“There is no career more exciting or exacting than marriage to a great man. Without Catherine, William Gladstone’s life would have been comfortless and unhappy.” Such is the way, Georgina Battiscombe, the author of this biography of Mrs Gladstone, chooses to begin her book. One cannot help wondering: And did Mr Gladstone’s wife feel comfortable and happy? But this is a question that belongs to our twenty-first century. Today many women would no doubt cringe at this other statement by the author: “In her own right, she (Mrs Gladstone) deserves remembrance, but she is chiefly important as affording a new means of approach to the somewhat baffling and distant figure of Gladstone.”
One may also wonder at the relevance of a book devoted to what seems at first old stereotypes and old fashion values. Yet one of the charms of this book is that it offers us the vision of a world now extinct as well as the portrait of “a brilliant woman married to a brilliant man, a little of a genius and rather more of a saint.” Indeed, as the author willingly admits, more than the portrait of a woman, this book is the portrait of a marriage, making one realize that, whatever the time, “in order to live happily with a brilliant man a woman needs to be brilliant, too.”
As to its attraction, I would say that, at times, the book is reminiscent of Jane Austen but will also appeal to a more modern audience, those, for example, addicted to their weekly dose of Downton Abbey where the personal and the historical are cleverly mixed. This sentence, “1870 was a golden year of private happiness and political achievement,” summarises this well. And it is interesting to learn that “Undoubtedly, her (Catherine Gladstone’s) influence helped to keep him (William Gladstone) in politics long after his personal inclination would have taken him into retirement,” and, “Her husband would sometimes listen to her when he would listen to no one else.”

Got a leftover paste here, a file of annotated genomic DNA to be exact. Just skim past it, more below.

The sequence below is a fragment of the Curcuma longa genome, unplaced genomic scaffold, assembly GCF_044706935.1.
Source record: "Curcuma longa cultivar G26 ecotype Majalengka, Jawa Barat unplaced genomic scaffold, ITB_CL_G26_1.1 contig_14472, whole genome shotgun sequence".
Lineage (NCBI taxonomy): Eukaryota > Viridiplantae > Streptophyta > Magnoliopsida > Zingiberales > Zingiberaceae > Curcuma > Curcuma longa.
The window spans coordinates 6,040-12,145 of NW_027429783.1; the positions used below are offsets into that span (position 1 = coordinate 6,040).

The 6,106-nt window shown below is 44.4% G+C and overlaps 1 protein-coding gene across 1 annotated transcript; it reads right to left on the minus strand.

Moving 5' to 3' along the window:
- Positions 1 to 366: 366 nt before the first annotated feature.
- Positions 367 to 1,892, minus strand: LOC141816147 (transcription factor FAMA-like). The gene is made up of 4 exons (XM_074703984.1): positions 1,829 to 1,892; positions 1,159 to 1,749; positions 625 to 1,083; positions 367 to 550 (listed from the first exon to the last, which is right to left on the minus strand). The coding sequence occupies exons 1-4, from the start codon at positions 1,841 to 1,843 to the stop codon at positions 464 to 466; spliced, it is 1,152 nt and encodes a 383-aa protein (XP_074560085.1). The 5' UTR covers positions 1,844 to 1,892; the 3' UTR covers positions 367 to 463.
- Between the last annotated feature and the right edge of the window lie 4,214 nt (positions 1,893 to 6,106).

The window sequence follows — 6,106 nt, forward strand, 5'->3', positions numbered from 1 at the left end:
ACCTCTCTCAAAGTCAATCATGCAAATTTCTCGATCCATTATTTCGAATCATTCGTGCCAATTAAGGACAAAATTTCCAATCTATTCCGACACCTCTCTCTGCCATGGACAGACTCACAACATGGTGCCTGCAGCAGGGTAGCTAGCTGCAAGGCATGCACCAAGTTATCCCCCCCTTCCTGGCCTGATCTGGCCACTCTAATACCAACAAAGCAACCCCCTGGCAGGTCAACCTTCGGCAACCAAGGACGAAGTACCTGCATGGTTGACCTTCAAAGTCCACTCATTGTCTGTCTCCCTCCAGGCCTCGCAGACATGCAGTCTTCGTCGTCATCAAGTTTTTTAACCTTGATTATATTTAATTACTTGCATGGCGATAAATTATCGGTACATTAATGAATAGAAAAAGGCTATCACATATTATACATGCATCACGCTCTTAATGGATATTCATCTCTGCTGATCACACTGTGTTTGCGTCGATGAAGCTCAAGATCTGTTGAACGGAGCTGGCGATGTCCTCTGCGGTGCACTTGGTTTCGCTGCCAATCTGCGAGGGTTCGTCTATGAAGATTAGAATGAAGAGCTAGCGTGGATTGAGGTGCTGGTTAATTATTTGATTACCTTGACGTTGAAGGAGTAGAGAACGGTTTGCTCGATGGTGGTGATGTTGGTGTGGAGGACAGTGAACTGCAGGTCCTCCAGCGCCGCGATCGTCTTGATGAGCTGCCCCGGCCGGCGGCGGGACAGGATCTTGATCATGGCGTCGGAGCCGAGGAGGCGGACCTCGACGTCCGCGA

The flavour definitely belongs to the nineteenth century, and we find ourselves back to a time when the relationship between men and women took months if not years to flourish; at the same time, we follow the political events of the days. We also enter into the intricacies of family alliances in which finance, politics and one’s place on the social ladder play an essential role. But have things changed that much today? We like to pretend that we have become a more egalitarian society. But have we?
In the end, the book goes much farther than just recounting the life of Gladstone’s wife. The author willingly admits that in describing Catherine Gladstone, she has ended up describing two exceptional beings, Catherine and William Gladstone. What is particularly attractive is that she brings their characters to the fore through a multitude of lively anecdotes. She also offers arresting comments, for instance: “that elementary lesson for the wife of a man of genius, the realisation that although she might have first claim on his heart, she could never have first claim on his attention.” or “the happiness of old age is inevitably brief,” all remarks no less valid today, and because of that, making this book highly readable.
Catherine Gladstone died in 1900, two years after her husband, and is buried next to him in Westminster Abbey. “She had simply been his wife,” concludes the book, “but those who knew them both might judge that she too was not unworthy of a place in Westminster Abbey.”
Georgina Battiscombe, Mrs Gladstone: The Portrait of a Marriage, (London: Constable and Company Ltd, 1956)
W.E. Gladstone and Catherine Gladstone